Douglas & McIntyre

Interviews with author(s) of “Where the Pavement Ends”

Marie  Wadden

Marie Wadden

May 2008

When Marie Wadden started to organize her book launch at the St. John's Native Friendship Centre, she was worried that no aboriginal people would show up.

"I was worried that ... we'd be all non-aboriginals and we wouldn't be a mixed group," she said, laughing.

She laughs because her fear turned out to be completely unfounded. Both aboriginal and non-aboriginal people - old, young, male, and female - turned out to celebrate the release of the CBC journalist's latest title, Where the Pavement Ends: Canada's Aboriginal Recovery Movement and the Urgent Need for Reconciliation.

Her book boasts a compilation of stories from aboriginal people across Canada who are involved in the aboriginal healing movement.

"In each chapter there is a piece of the puzzle and a piece of the solution," she said. "I think there are a lot of heroes and heroines in aboriginal communities who do not get known in the rest of Canada because we do not celebrate their achievements. We only talk about the problems, rather than the solutions. So, each chapter has a solution and introduces the reader to someone who's making remarkable changes for their people."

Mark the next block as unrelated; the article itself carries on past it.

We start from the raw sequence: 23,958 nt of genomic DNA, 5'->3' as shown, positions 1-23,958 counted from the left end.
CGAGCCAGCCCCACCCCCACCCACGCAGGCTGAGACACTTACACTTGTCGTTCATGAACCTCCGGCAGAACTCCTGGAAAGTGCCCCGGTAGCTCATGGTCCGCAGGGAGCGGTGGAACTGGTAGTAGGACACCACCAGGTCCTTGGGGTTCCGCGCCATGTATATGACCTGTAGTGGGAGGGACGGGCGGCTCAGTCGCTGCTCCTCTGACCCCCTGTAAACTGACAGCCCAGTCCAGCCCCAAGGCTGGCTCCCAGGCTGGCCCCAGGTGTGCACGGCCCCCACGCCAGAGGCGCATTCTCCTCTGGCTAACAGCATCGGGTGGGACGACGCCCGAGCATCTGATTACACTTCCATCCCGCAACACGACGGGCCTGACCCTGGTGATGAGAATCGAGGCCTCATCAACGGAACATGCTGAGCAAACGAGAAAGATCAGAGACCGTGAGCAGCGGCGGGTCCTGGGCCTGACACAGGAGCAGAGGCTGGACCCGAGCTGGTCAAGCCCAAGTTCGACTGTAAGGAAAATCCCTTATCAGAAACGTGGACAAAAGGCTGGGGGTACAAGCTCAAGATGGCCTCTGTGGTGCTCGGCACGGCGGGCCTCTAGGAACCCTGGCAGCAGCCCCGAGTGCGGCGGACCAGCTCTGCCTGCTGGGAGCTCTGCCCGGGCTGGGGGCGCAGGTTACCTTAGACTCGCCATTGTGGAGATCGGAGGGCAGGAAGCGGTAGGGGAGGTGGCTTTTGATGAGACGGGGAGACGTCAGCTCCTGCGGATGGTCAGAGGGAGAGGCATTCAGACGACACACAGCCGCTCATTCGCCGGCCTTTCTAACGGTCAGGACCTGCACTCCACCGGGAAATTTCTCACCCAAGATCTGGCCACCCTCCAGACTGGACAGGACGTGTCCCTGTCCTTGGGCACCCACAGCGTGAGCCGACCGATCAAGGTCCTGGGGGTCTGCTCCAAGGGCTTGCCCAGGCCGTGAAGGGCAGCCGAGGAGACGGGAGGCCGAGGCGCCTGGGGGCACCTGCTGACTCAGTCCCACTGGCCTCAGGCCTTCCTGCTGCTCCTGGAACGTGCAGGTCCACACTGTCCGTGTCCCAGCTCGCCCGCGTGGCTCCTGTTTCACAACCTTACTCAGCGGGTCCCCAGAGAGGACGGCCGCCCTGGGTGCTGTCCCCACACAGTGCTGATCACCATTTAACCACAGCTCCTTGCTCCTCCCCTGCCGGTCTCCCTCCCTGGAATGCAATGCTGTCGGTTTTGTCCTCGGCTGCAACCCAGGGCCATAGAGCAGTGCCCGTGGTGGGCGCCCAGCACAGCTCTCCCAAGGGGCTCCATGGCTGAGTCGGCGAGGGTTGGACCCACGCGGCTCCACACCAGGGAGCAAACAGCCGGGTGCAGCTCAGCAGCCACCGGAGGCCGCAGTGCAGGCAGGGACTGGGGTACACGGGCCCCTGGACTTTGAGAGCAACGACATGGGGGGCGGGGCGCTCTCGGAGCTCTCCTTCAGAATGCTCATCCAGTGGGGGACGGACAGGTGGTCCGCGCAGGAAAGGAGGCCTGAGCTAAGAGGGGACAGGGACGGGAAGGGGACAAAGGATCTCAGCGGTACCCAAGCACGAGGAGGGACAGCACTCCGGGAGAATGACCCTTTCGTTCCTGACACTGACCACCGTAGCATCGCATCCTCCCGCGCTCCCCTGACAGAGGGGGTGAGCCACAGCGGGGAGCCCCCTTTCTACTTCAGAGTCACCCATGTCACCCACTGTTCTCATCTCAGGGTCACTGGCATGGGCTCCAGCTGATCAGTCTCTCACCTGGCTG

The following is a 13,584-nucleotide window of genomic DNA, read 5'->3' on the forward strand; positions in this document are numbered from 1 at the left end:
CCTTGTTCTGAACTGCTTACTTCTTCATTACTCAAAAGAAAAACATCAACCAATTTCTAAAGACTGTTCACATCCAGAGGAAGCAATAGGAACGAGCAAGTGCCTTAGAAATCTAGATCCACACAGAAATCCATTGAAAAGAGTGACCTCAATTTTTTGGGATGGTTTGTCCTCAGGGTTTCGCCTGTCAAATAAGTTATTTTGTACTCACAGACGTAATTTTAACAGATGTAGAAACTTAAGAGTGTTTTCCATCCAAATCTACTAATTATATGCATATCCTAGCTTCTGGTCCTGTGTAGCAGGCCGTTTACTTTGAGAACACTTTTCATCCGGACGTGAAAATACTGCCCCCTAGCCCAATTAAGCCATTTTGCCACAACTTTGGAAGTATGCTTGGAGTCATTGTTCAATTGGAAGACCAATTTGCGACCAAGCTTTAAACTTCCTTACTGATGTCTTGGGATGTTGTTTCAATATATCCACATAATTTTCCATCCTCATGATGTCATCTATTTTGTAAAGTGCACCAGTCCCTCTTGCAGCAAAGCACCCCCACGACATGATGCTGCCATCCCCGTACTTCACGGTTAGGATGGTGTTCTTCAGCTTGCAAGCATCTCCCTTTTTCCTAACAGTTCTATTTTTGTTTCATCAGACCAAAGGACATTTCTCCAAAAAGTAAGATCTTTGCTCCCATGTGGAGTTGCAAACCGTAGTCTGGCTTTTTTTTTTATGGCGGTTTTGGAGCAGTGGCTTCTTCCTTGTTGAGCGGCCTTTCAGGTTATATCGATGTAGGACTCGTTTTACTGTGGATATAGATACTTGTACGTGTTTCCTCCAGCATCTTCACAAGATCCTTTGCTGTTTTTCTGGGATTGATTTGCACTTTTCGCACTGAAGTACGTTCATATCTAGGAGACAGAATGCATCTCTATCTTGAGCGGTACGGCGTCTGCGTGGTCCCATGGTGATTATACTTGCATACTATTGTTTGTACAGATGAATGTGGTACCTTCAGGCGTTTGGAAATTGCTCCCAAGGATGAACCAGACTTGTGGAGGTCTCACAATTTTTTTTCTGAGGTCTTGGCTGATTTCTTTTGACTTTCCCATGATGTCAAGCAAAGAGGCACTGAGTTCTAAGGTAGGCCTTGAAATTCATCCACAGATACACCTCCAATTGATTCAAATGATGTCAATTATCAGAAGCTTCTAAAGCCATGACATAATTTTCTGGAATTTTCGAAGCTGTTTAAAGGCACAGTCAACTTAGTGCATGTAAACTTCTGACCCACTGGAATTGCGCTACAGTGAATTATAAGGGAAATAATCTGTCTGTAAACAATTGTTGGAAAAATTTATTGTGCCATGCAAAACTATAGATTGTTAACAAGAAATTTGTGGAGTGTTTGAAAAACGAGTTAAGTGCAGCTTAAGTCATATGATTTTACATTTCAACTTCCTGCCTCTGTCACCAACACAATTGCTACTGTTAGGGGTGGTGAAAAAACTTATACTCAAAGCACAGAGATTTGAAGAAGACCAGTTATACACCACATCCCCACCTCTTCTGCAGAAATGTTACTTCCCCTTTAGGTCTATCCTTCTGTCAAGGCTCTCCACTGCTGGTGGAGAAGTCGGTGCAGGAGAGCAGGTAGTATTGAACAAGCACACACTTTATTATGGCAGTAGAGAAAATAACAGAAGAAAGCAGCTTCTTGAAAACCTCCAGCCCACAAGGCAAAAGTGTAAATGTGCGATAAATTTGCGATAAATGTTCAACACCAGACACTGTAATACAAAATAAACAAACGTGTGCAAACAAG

Wadden took a 16-month leave from work to travel the country collecting these stories with the aim of piecing together a book that would help people better understand the aboriginal perspective. "One of the people I met while doing my research talked about the profound distance between aboriginal and non-aboriginal Canadians. I think if we bridge that distance, and we move towards understanding each other, then we will know what they need, and we will be able to lobby on their behalf, because they're a minority and they're never going to have enough strength to make politicians change their minds," Wadden said.

"I think that's how change is going to be made in the country - by building relationships between aboriginals and non-aboriginals."

That's why Wadden chose to launch her book on the National Day of Healing and Reconciliation - a grassroots movement designed to commemorate past injustices against Canada's Aboriginal Peoples and to move forward in the spirit of healing and friendship.

To Wadden's delight, that's exactly what happened at her book launch. Members of different aboriginal communities shared their prayers, dances, drumming and songs to a receptive room of people at the Native Friendship Centre. Wadden then read a brief excerpt from her book and opened the floor to other people in the room who wished to share their stories about healing and reconciliation.

Then, when the formalities ended, everyone did exactly what Wadden hoped they would - they mingled.

"I'm really pleased," she said. "There was just such a good mix of people here. I just hope that little seeds were planted that may build."

The Telegram (St. John's) - Sheena Goodyear, May 27, 2008
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